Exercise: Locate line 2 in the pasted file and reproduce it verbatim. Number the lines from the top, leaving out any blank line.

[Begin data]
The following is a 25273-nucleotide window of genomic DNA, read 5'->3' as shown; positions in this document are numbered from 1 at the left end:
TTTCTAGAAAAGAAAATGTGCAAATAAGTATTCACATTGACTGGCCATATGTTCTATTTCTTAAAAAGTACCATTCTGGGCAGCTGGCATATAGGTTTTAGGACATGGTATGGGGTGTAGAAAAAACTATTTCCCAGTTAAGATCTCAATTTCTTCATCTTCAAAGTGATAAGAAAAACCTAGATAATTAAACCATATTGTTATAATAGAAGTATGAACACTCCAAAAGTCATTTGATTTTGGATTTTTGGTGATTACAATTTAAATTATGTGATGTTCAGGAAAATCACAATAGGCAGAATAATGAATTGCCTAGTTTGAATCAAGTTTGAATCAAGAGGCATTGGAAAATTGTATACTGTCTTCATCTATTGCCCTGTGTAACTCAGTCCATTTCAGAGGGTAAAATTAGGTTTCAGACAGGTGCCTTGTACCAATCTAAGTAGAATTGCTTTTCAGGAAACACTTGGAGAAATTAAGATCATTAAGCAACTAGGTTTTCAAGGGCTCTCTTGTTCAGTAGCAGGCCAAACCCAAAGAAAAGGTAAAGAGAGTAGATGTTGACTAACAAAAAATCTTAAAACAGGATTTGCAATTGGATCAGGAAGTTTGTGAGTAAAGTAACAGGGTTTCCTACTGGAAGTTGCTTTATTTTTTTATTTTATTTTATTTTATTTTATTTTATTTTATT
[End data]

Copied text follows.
TTTCTAGAAAAGAAAATGTGCAAATAAGTATTCACATTGACTGGCCATATGTTCTATTTCTTAAAAAGTACCATTCTGGGCAGCTGGCATATAGGTTTTAGGACATGGTATGGGGTGTAGAAAAAACTATTTCCCAGTTAAGATCTCAATTTCTTCATCTTCAAAGTGATAAGAAAAACCTAGATAATTAAACCATATTGTTATAATAGAAGTATGAACACTCCAAAAGTCATTTGATTTTGGATTTTTGGTGATTACAATTTAAATTATGTGATGTTCAGGAAAATCACAATAGGCAGAATAATGAATTGCCTAGTTTGAATCAAGTTTGAATCAAGAGGCATTGGAAAATTGTATACTGTCTTCATCTATTGCCCTGTGTAACTCAGTCCATTTCAGAGGGTAAAATTAGGTTTCAGACAGGTGCCTTGTACCAATCTAAGTAGAATTGCTTTTCAGGAAACACTTGGAGAAATTAAGATCATTAAGCAACTAGGTTTTCAAGGGCTCTCTTGTTCAGTAGCAGGCCAAACCCAAAGAAAAGGTAAAGAGAGTAGATGTTGACTAACAAAAAATCTTAAAACAGGATTTGCAATTGGATCAGGAAGTTTGTGAGTAAAGTAACAGGGTTTCCTACTGGAAGTTGCTTTATTTTTTTATTTTATTTTATTTTATTTTATTTTATTTTATT